At lifewater ranch we have tons of wood and often have to burn it to keep the place safe from fire. I have gained much experience, having had 3 fires get away from me, or my caretaker, since I got this place. A great burn pile is TALL. At least 4′ in height is generally needed in order for the pile to burn completely. What happens is the flame gains sufficient height to create an upward pull with the heat that pulls in oxygen from around the base and channels it into the fire and up with the smoke. Once such a vortex is set up the pile burns quickly while most of the heat goes straight up.
In the pile above I had hoped to save the tree to its right. That tree did fine till the fire burned down to coals. At that point the heat began to radiate rather than flow as described above and the sheer proximity of the coals caught the tree on fire spontaneously.
Another important point is to get the area around the pile as clean as you can and with a diameter at least twice that of the pile itself. It’s always much safer and easier to build a good pile BEFORE you light it. A large pile will quickly get so hot you won’t be able to get within 20′ feet of it before being VERY uncomfortable. So make that pile as perfect and safe as you can while its nice and cool.
Only if the fire is going to be less than 4′ in diameter is it small enough to burn as you pile – which is a good idea if you are trying to safely make a burn are for a later larger fire but this method, I have found, is generally more work overall for the amount of fuel burned.
Here’s a pile right next to the first one that was not made nearly as well. This was built by using a dozer to push the pile up into place. I did a little cleanup of this one but not nearly as well as I did on the first one, which took me two full days to complete. Because this is much dryer material the height is not as needed but its surroundings were never cleaned up nearly as well.
When lighting the fire it’s important to get a sufficiently large enough flame in the middle of the pile to begin a plume of smoke that is rapidly rising and sucking in fresh air from the edges. After awhile, you get to know how much heat that feels like and once you get there, the pile will quickly engulf the rest of the pile. Sometimes you need to start several spots of the pile to get that sufficient critical mass of heat needed to assure a clean burn.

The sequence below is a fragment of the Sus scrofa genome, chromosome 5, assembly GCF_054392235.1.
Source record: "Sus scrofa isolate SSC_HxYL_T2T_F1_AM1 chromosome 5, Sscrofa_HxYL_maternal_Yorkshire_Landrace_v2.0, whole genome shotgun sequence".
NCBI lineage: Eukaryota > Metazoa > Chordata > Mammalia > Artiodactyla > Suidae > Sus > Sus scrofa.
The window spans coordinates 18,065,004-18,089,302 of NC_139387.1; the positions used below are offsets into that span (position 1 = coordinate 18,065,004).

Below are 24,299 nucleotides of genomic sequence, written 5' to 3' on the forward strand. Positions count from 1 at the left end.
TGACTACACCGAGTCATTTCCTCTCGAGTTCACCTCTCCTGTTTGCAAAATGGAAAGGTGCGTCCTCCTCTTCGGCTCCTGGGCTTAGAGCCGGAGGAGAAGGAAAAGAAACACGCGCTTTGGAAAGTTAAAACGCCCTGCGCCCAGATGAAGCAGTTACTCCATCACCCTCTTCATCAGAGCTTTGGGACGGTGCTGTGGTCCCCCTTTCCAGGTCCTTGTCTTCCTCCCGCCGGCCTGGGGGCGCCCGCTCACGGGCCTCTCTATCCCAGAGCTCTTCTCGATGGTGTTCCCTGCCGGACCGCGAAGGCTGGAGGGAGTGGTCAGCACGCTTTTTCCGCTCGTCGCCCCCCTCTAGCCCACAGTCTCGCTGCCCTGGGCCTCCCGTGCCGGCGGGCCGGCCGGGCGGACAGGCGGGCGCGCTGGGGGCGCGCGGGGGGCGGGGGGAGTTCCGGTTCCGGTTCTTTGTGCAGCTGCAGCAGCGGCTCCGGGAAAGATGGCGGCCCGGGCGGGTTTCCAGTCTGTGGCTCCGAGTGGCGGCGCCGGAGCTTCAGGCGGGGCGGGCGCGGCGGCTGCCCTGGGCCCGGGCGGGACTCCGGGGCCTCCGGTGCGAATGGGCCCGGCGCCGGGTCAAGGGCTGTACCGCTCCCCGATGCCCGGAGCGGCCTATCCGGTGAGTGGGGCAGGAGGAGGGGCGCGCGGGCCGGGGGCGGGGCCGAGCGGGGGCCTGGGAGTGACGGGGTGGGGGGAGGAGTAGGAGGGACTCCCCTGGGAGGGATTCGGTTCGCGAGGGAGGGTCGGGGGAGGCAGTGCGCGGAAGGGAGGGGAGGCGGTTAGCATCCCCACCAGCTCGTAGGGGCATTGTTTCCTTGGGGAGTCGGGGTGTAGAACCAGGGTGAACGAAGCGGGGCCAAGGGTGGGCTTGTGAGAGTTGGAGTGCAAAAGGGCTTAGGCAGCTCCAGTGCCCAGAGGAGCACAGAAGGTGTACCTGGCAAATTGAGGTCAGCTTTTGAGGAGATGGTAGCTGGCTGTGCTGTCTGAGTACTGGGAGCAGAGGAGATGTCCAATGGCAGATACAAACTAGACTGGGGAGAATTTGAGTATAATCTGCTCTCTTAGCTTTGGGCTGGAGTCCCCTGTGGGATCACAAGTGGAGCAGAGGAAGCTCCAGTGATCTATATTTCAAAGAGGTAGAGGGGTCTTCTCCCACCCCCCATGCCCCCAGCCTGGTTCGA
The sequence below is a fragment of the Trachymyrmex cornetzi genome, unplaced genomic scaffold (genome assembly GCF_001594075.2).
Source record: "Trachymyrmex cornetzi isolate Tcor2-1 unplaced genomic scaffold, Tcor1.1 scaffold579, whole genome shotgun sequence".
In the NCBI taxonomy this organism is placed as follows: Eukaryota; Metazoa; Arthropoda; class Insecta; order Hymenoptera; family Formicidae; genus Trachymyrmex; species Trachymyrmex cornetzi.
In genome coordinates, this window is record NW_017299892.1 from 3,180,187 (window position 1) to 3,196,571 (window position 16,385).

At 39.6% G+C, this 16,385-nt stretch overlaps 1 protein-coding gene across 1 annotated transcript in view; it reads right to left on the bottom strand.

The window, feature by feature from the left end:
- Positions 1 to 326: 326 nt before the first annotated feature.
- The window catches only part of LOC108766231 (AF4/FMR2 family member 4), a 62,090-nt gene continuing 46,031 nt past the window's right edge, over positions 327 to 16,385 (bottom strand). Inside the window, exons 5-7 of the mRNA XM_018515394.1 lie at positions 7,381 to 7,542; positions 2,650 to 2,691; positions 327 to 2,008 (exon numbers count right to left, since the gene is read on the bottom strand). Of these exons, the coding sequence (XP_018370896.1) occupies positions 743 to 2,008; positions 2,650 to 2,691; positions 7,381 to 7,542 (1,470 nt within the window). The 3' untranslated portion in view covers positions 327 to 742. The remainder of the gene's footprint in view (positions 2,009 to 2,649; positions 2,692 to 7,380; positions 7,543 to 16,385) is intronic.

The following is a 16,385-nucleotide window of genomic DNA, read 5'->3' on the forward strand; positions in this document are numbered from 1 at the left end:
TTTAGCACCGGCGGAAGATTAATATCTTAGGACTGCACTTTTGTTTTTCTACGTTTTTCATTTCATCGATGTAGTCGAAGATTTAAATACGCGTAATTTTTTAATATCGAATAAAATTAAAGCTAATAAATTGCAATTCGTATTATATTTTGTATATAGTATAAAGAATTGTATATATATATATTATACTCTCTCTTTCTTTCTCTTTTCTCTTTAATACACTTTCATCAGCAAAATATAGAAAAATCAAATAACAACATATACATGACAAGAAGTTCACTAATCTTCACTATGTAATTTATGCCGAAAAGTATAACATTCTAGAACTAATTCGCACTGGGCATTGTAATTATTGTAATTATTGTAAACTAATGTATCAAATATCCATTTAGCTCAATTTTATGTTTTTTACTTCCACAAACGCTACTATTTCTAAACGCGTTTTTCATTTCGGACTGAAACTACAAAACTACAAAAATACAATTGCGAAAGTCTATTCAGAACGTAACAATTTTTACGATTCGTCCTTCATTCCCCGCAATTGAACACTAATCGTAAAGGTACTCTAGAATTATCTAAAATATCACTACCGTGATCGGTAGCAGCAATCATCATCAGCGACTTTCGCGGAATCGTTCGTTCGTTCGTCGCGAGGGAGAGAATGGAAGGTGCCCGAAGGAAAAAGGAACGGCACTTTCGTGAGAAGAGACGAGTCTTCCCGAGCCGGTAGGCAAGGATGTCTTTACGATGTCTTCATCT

It only takes maybe an hour or two to have the piles safely burned past their highest flame point. Once this has been completed you have a burned safe zone around the fire. At this point you can safely work on other piles or take a break away from the fire if needed without much chance of anything getting away from you. At this point the fires are still too hot to comfortable gather the surrounding fuel back into the center. I find it best not to try messing with the fire at this point but rather let it burn another 4-8 hours at which point you can regather all the surrounding fuel into the center of the file area. I usually use a large rake to push the smaller fuel in. This creates an even more safe zone around the edge of the fire with almost no fuel available for escape of the fire.
Here the piles have lost enough heat to regather the fuel into the center. Once this is done, you can safely leave the fire overnight.
One very dangerous thing to keep in mind is that stumps, especially rotten ones, are often the source of a root fire. I like to burn the stumps up as well as I can but before I let it go overnight I will completely douse the stump in water and make sure no smoke is rising from it. This will reduce the probability of a root fire significantly. For this reason, it is not a good idea to build a burn pile next to a stump or a large tree. If you want to burn up a stump build the pile directly over it and make a nice wide safe area around the pile to reduce the odds of a root fire.
Another good idea is to try to burn your piles just before it rains. A nice hard rain is a great way to greatly reduce the odds of root fires or otherwise have surprises.
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